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Monday, July 15, 2024
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When Gina’s husband was on death’s door, Jesus came knocking

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In the quiet of the evening, Gina sat with her husband, Abboud, holding his hand gently. Uncertainty blanketed the dimly-lit hospital room as her husband battled a severe illness that threatened to take him away.

Overwhelmed with fear and worry, Gina did something she had not done since she was a young girl. She prayed silently, grasping onto a faith she only remembered from her childhood, for strength.

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“And I think that that’s the moment where I just had to say, All right, it’s up to God.”

With each whispered prayer, she felt a sense of peace wash over her, a feeling of comfort and solace that she had long forgotten. In the stillness of night, as she poured out her heart to Jesus, she found herself reconnecting with her faith in a way she hadn’t in years.

It was the first time she felt a window opening in her soul, and the next morning, her prayers were answered.

“There was a point where he wasn’t going to make it, but he did and it just got me excited. The possibility of what can be.”

Abboud made a full recovery. But it wasn’t just his health that felt revived and reignited.

becoming catholic - The Catholic weekly
Gina and her family growing up. Photos: Supplied

Memories flooded back to her of her time as the young daughter of Greek migrants, enamoured with their Greek Orthodox faith—something she didn’t share as she grew up in Sydney’s South-west.

“And the church was all in Greek. And I didn’t understand most of it. As I got older, I didn’t have to go with my parents. So I didn’t,” she said.

She recalled meeting husband Abboud for the first time, a devoted Catholic. She was puzzled by his adherence to the faith.

“He said he goes to church every Sunday and I said, ‘Yeah? What do you do at church every Sunday?’”

She recalled how nonchalant she was about agreeing to bring up the children in the faith, only because it meant so much to him.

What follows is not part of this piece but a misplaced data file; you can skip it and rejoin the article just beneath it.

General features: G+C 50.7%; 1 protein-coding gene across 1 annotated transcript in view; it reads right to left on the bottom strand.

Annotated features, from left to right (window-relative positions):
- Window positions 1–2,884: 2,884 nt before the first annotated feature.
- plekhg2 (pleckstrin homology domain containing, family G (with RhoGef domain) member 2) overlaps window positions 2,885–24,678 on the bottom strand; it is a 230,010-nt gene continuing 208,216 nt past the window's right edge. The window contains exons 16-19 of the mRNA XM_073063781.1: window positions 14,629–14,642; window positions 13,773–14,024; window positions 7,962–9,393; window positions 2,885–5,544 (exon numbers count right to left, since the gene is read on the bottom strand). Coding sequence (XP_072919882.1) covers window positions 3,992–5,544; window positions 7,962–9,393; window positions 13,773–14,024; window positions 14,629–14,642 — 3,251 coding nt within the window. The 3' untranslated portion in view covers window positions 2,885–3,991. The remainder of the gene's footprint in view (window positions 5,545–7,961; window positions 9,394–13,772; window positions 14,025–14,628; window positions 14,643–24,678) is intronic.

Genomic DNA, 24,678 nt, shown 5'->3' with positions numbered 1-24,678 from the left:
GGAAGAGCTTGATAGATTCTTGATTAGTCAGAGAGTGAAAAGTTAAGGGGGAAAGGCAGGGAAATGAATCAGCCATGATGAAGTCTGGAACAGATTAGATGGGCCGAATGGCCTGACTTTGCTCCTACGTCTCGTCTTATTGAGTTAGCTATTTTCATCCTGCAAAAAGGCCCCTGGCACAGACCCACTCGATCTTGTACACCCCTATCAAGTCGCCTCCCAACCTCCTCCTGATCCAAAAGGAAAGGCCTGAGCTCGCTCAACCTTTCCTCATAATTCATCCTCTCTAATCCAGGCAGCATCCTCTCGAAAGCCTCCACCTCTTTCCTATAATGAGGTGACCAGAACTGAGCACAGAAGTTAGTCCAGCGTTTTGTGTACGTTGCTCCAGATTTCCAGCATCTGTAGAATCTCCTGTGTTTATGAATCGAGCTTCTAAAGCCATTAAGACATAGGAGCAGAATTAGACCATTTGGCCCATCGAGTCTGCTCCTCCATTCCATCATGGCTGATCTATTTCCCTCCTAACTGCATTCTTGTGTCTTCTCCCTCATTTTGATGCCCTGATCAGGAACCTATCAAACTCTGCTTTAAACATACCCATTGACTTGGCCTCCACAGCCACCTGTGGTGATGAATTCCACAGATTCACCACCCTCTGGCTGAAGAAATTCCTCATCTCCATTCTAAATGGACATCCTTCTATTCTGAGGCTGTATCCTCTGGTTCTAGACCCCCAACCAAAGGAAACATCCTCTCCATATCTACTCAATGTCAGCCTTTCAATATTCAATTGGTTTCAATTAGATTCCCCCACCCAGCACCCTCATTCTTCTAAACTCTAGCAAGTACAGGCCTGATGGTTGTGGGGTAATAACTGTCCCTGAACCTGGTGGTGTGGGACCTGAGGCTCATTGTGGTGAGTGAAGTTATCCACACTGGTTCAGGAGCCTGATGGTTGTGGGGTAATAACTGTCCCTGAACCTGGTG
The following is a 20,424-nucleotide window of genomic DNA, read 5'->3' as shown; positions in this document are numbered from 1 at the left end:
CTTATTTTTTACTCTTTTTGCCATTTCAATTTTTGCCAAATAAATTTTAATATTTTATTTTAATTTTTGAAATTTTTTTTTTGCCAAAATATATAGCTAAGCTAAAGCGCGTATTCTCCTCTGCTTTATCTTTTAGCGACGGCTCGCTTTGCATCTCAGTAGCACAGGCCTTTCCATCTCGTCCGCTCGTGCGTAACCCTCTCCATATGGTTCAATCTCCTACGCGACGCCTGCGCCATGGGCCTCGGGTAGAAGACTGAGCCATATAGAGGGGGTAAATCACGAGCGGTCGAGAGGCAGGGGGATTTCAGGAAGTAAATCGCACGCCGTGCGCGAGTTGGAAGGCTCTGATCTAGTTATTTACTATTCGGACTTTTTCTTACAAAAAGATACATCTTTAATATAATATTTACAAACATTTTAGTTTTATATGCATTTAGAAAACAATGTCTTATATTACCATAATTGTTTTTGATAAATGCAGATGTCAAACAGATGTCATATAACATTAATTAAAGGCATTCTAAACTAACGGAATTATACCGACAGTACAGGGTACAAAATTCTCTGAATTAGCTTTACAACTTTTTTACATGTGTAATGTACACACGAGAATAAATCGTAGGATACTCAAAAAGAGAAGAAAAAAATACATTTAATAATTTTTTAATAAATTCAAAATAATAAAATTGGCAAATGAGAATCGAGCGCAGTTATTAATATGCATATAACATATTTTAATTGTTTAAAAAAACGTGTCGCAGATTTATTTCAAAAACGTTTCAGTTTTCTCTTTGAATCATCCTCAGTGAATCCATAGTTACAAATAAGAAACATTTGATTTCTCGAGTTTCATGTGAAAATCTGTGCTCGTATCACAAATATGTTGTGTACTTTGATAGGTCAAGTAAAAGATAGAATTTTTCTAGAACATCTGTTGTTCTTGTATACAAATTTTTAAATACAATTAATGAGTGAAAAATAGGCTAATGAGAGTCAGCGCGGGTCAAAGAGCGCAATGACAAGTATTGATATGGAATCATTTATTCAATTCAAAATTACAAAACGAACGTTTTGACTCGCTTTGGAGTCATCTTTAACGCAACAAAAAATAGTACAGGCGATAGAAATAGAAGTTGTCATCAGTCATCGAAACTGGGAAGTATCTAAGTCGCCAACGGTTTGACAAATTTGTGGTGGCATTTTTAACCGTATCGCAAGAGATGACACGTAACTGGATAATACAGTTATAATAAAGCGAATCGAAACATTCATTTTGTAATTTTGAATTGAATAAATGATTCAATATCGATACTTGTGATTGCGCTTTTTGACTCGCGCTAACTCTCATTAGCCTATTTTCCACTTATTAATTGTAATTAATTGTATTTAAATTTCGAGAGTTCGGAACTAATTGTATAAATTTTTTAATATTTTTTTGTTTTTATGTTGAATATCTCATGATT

“When he did ask me to marry him, he said he wants his kids brought up Catholic. And I said, It’s fine. I’m not into my religion that much.”

But that all changed, in the midst of her desperation and her beloved Abboud’s subsequent recovery. During that sleepless night. Mary found herself discovering a curiosity to learn about Jesus.

And as the sun rose on a new day, she found herself swapping her New Idea and Woman’s Day magazines for a Bible.

“That was really interesting. I think that was the first time I actually understood more who Jesus was,” Gina said.

She felt a growing love for Jesus and felt drawn to go back to church to learn more about him.

“I want to understand. I want to see the stories. I want to hear the homilies.”

Slowly, as Abboud returned to health, she returned to the faith where she gained what she calls, “little insights into these graces, I guess I call them graces of God.”

With each new insight, the seed of faith grew. Two decades after her husband’s illness Gina made a life-changing decision.

becoming catholic - The Catholic weekly
Gina and husband Abboud. Photos: Supplied

“So much so, that I became a Catholic last year at my local parish, All Saints Liverpool,” she said.

“Sometimes you have to experience life differently before you can appreciate the life that you’ve got now.

“You know there are people that grow up in the church or, you know, cradle Catholics or cradle Orthodox, they don’t really appreciate how beautiful this life can be.”

Last year her quest for deeper discipleship saw her complete the Arete course, equipping her to become a leader in her parish.

She now leads new coverts and the faithful through the Alpha course and last November she assisted parish priest, Fr Paul Monkerud, organise the first All Saints Ministry and Cultural Expo, featuring over 20 ministries and cultural stall, last November.

“The one thing I want to do is just to get everybody to know everybody else, to become one in the sense that they can all use their gifts, use their expertise, whatever they have, so that they can just make this church, the parish, wonderful.

“Just get people to come in and to help and to just be a part of the life of God. I just want them to know the joy.”

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